Is cycling in Britain getting safer? Cyclist fatalities at lowest level for 30 years

Findings show 24% drop in rate of cyclist fatalities per billion miles cycled in 2022 compared to pre-pandemic levels

A cyclist using a cycle lane in London
(Image credit: Getty Images)

New analysis from Cycling UK has shown that the number of people killed while cycling - per billion miles - on British roads fell by nearly a quarter last year (24%) compared with pre-pandemic levels.

Figures released on Thursday by the Department for Transport on road traffic estimates for Great Britain show that the number of miles travelled by people on bikes totalled 3.9 billion. According to Cycling UK, this represents a 12% increase from an average of 3.5 billion miles per year between 2015 and 2019.

Provisional road casualty figures published back in May showed that there were 85 cyclists killed on British roads in 2022, the lowest number of fatalities since 1993. This was a 15% reduction from an average of 100 fatalities per year between 2015-2019, the closest comparable years after the pandemic.

According to Cycling UK, this is significant as it enables the charity to calculate the rate of people killed while cycling per billion miles travelled which it says is the best way to see if cycling on British roads is growing safer.

In 2022, 22 people were killed while cycling per billion miles cycled compared to an average of 29 over 2015 – 2019, a 24% reduction.

Cycling UK says that a number of road safety measures - including liveable neighbourhoods and updates to the Highway Code - may be part of the significant decline. However, it believes that more government action and investment is needed to ensure this does not become simply a statistical anomaly.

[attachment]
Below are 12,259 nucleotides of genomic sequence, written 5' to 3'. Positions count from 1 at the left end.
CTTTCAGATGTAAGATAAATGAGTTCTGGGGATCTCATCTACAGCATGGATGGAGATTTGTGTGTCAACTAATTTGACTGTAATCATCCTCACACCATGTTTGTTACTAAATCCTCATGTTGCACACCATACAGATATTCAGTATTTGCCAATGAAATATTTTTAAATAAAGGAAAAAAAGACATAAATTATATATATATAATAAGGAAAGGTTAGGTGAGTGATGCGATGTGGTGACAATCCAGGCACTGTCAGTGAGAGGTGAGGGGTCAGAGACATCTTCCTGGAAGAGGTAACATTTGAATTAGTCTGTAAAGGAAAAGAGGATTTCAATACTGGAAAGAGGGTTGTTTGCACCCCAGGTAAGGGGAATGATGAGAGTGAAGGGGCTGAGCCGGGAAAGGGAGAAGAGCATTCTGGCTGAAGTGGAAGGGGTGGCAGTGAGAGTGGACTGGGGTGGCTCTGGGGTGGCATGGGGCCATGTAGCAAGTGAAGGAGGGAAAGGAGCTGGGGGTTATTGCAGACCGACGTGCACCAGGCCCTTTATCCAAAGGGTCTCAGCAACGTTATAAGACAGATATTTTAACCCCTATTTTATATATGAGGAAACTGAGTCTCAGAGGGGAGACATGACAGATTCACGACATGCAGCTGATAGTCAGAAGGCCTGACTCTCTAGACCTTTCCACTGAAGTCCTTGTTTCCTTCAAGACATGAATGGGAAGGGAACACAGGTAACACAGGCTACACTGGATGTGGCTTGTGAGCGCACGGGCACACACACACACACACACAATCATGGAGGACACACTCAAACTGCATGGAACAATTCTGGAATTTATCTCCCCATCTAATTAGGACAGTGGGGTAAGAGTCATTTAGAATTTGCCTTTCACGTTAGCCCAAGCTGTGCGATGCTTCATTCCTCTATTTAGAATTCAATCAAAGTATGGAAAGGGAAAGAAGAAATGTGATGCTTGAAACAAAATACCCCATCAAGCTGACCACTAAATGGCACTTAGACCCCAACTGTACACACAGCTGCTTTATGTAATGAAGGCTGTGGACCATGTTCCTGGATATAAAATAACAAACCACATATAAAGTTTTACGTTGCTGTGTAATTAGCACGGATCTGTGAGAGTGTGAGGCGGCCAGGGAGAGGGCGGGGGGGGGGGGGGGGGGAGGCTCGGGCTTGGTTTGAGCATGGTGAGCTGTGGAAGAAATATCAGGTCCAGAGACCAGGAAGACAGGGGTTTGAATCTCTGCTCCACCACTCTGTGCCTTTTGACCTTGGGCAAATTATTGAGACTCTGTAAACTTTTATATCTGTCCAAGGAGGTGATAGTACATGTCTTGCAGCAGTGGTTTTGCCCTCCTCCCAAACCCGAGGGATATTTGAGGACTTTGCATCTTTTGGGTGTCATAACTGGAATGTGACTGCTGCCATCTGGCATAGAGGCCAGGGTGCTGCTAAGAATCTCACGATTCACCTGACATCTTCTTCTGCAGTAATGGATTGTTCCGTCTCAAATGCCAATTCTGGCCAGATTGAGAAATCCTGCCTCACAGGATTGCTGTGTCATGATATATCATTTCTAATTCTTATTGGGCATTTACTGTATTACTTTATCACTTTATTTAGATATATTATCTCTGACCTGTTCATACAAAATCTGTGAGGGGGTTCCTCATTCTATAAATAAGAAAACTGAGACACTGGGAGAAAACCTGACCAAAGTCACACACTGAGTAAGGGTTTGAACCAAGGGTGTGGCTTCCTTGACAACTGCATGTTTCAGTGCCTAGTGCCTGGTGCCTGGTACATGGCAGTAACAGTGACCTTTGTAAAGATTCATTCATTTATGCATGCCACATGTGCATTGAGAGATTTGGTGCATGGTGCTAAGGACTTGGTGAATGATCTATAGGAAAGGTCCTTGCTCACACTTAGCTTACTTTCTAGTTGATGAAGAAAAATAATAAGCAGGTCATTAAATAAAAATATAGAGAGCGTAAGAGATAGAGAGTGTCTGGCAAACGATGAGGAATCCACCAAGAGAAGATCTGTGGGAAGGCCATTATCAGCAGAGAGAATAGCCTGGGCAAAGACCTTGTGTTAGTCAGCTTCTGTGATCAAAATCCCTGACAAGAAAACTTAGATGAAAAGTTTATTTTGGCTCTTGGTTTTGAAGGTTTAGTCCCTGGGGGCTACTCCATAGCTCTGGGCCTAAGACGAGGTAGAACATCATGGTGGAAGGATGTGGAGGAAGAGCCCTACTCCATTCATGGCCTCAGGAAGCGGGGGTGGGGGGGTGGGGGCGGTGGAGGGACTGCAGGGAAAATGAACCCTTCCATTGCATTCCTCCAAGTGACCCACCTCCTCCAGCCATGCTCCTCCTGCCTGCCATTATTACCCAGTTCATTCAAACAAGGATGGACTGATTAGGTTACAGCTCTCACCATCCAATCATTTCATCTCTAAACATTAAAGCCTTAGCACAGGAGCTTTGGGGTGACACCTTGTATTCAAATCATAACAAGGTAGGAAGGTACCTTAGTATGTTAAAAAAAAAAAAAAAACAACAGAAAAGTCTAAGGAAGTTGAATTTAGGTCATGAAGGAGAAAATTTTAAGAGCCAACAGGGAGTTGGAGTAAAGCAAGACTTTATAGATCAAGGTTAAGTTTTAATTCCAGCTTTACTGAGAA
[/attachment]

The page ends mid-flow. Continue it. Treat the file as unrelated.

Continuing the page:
The charity’s chief executive Sarah Mitchell said: "These figures prove the tragic death toll on our roads isn't inevitable. They show the Government could save hundreds of lives and prevent thousands of devastating injuries by taking more action to reduce road danger.

“Proving cause and effect is always difficult, but over the last two years a number of measures have been introduced to make roads safer, such as an updated Highway Code, wider roll out of 20mph zones, and interventions to reduce through traffic in residential areas. It is likely a combination of these contributed to last year’s reduction in cyclist deaths.”

“Despite making up less than 2% of all non-motorway traffic on our roads, people cycling are still over-represented in the fatalities and injuries on our roads. Action can make a difference, which is why Cycling UK wants to see the Government reverse cuts to cycling and walking infrastructure investment.

"This infrastructure keeps people safe and saves lives but the cuts threaten to do exactly the opposite.”

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